3. Susan

    Add my name to the list. Eighteen years ago I had an “almost total” thyroidectomy. Two years ago I had a softball-sized substernal goiter removed at a medical college. Guess what — still same levothyroxine dosing. Yesterday my fourth doctor told me that my close-to-total hair loss, depression, weight gain when eating NOTHING, extreme lethargy, dry skin and nails, difficulty concentrating, and feeling cold all the time were due to my diabetes and my fibromyalgia pain reliever. She doubled my glimeperide and metformin. Last spring I had two hospitalization for low blood sugar on what I had been taking. I am terrified to take more. My TSH is 2.73 so I must be normal, right?

  4. B Burns

    I need to find a Dr. in the Pittsburgh Area who knows what he is doing. I have been to three in the past ten months. I am very ill and don’t know what to do. I was diagnosed with Hashimoto’s because of the Autoantibodies tests. Then I was told it was Graves Disease by an Immunologist. I think it’s Hashitoxicosis. I’ve been treated by so many arrogant and uneducated Dr’s that I feel like giving up.

  5. Kathy

    I’ve just started oroxine (thyroid med in Australia) and it has helped make my goiter shrink a little. But I’ve been eating lots and have been sad. Not sure if it’s just all emotional because of the fact I have a disease for life now, or because the hormones are playing up. I made inquiries about natural thyroid extract but doctors don’t know much about it….I have to keep looking for a new endocrinologist, I suppose, but in Sydney, it’s a bit hard to find a doctor that has education in the use of thyroid extract……..

  6. Karolina

    Another one to the “wish me luck” list. I’ve been on Synthroid for almost a year after a total thyroidectomy. Some of my ‘now understood effects’ are hair loss, feeling depressed, sad , anxious, tired (specially in the morning and late night).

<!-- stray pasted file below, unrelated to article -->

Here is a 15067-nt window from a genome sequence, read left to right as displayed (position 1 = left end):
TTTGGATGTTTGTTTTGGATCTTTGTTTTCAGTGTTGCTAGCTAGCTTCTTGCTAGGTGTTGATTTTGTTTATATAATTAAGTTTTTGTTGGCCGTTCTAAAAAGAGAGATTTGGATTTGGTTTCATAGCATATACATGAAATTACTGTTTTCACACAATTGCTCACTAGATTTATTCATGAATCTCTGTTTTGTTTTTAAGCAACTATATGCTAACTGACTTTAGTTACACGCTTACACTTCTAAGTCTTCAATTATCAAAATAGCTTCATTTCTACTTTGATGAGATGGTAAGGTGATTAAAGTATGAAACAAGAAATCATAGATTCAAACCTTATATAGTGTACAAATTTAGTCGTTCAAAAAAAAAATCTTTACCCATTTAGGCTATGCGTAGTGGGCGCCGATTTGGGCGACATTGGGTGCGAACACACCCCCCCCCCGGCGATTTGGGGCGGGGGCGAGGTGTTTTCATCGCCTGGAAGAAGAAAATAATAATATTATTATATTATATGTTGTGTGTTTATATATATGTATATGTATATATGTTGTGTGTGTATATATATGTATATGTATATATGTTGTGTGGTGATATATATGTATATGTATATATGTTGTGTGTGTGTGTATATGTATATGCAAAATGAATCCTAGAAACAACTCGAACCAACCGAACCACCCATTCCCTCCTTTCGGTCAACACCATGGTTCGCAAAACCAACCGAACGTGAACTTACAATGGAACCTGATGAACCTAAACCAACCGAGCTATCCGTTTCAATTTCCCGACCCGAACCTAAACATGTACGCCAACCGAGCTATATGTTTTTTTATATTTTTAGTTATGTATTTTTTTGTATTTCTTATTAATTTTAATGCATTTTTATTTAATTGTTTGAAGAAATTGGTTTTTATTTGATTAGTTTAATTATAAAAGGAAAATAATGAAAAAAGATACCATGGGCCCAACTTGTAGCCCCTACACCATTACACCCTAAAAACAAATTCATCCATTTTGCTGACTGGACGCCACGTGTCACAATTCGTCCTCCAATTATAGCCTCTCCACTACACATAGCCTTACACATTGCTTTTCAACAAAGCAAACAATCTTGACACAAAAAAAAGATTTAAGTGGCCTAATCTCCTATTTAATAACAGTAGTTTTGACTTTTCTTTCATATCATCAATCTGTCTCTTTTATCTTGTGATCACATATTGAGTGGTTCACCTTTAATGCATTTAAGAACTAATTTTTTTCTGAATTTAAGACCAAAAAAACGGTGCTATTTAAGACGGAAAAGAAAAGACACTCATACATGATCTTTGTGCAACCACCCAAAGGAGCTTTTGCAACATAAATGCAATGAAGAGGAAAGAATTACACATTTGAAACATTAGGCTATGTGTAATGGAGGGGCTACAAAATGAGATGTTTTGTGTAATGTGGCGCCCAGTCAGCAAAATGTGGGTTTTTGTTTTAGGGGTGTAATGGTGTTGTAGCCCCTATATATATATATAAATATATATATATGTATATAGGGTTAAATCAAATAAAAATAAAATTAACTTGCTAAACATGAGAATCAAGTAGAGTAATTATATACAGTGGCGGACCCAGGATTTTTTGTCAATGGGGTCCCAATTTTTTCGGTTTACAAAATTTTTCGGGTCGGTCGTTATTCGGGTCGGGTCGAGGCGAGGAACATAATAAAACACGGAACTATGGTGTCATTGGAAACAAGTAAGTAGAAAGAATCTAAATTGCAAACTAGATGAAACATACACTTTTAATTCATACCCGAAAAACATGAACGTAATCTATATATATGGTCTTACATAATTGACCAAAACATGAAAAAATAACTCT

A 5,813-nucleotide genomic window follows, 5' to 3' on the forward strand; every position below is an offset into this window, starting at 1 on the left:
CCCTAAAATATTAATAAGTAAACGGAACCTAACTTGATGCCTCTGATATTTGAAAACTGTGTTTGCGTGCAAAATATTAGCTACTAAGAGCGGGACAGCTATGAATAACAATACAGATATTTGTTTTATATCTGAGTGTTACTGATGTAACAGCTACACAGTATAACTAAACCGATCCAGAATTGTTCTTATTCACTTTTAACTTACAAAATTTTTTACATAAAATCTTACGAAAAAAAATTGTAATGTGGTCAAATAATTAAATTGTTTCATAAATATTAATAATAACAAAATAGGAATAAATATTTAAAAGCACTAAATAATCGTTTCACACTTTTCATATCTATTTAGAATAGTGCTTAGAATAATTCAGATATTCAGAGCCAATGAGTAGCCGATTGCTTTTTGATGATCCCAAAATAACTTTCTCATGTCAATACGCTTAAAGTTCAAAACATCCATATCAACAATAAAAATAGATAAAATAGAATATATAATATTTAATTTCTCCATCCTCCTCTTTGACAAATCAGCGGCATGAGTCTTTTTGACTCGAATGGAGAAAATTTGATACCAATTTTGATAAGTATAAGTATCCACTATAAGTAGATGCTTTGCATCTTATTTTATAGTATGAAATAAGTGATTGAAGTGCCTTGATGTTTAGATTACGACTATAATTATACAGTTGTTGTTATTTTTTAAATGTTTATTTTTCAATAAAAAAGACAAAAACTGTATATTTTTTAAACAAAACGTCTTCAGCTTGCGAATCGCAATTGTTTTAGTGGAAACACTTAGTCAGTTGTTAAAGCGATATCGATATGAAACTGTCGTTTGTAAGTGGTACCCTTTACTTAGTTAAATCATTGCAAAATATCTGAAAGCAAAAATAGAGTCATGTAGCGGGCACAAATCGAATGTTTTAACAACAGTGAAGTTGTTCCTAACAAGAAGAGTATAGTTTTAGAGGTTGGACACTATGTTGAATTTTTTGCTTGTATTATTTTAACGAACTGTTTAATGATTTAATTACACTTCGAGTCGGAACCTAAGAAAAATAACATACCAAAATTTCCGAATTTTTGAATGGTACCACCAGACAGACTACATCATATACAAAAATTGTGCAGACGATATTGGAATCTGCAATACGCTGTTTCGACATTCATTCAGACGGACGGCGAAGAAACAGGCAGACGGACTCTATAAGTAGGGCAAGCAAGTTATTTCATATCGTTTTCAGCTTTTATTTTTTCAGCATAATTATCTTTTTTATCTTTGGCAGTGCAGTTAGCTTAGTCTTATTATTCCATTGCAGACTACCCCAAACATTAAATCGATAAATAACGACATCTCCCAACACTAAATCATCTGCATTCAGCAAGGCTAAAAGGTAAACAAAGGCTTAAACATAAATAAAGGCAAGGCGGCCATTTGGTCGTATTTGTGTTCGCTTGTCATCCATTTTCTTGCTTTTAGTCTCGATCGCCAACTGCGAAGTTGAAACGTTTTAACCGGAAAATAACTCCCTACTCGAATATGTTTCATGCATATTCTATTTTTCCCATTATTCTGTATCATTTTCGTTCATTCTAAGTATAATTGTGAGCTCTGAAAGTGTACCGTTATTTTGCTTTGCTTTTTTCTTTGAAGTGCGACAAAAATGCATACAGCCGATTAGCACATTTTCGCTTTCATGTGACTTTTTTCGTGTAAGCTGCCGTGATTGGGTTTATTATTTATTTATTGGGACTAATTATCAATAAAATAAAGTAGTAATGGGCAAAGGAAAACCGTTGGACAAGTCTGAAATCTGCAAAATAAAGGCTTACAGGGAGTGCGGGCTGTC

I was not aware of the natural option and I’ve been battling the effects by trying to ‘counter act’ on them. No more !! I will see my doctor in a few weeks, and seriously discuss and ask him to try a natural option instead,that have both T4 and T3’s.

    Wish me luck!!

  7. Jean

    Wish me luck! I found this webiste by accident. I thought I was a freak to still be experiencing so many symptoms on 200 mcg of Synthroid. My pharmacist even said that high of a dose can cause problems later on. I just copied the letter and included a list of everything I’m feeling, even though I know I’m going to be ignored.

  8. Jean

    Now that I have stopped crying, I will try and write this… All of this (your story of your experience) mirrors the last 17 years of my life. I have the not-so-unique situation of also having now developed Type II Diabetes due to my inability to control my weight. I have never been able to convince a Dr. to put me on Armour. I even quoted my Pharmacist who said that a Dr. will tell you that if you are “within the normal range” he will not manipulate your dosage because (he will say) it is so hard to get into the normal range, despite the fact that normal for me could be at the highest or lowest point in that range. The Pharmacist called it all right, so not only can I not get a Dr. to order Armour, they will not even work to fine tune the Levothyroxine!

  9. Dee Buckel

    I was one of those people started on Armour before the TSH and diagnosed clinicaly. My only comment at this time was when I was 66 yrs went to a new internist for a physical and he gave me a good look over and said he hadn`t seen a person my age with no scars. I had hardly seen a doctor in 30 plus years just once a year to get my Armour perscription filled. Then I met a doctor who changed me to Synthroid and that is another story. Finally won that battle by way of the internet like Janie and am taking 3 gr of generic dessicated thyroid. I keep my ears open and tell people of this site all the time. Dee

  10. ibeji

    Dear Janie,

    this information not only MIRRORS the experience of ALL thyroid patients, this information actually IS about hypothyroidism!

    In the old days before the advent of the TSH lab test and synthetic hormones, hypothyroid patients were actually dosed according to their cholesterol levels (and basal temperature).

    Because according to Dr. Barnes and Dr. Peatfield, high cholesterol is SYNONYMOUS with low thyroid function!

    You can also see in this information WHY we are essentially left untreated: patents for thyroid drugs have either lapsed long ago, or they are not patentable (being a natural substance), and thyroid drugs are cheap!

    But statins make the pharmaceutical companies rich!

    So there is no incentive neither for more research nor for better treatment – on the contrary, only the permanently sick are a source of revenue!

    That’s why it is good to keep us ill!

    Best regards,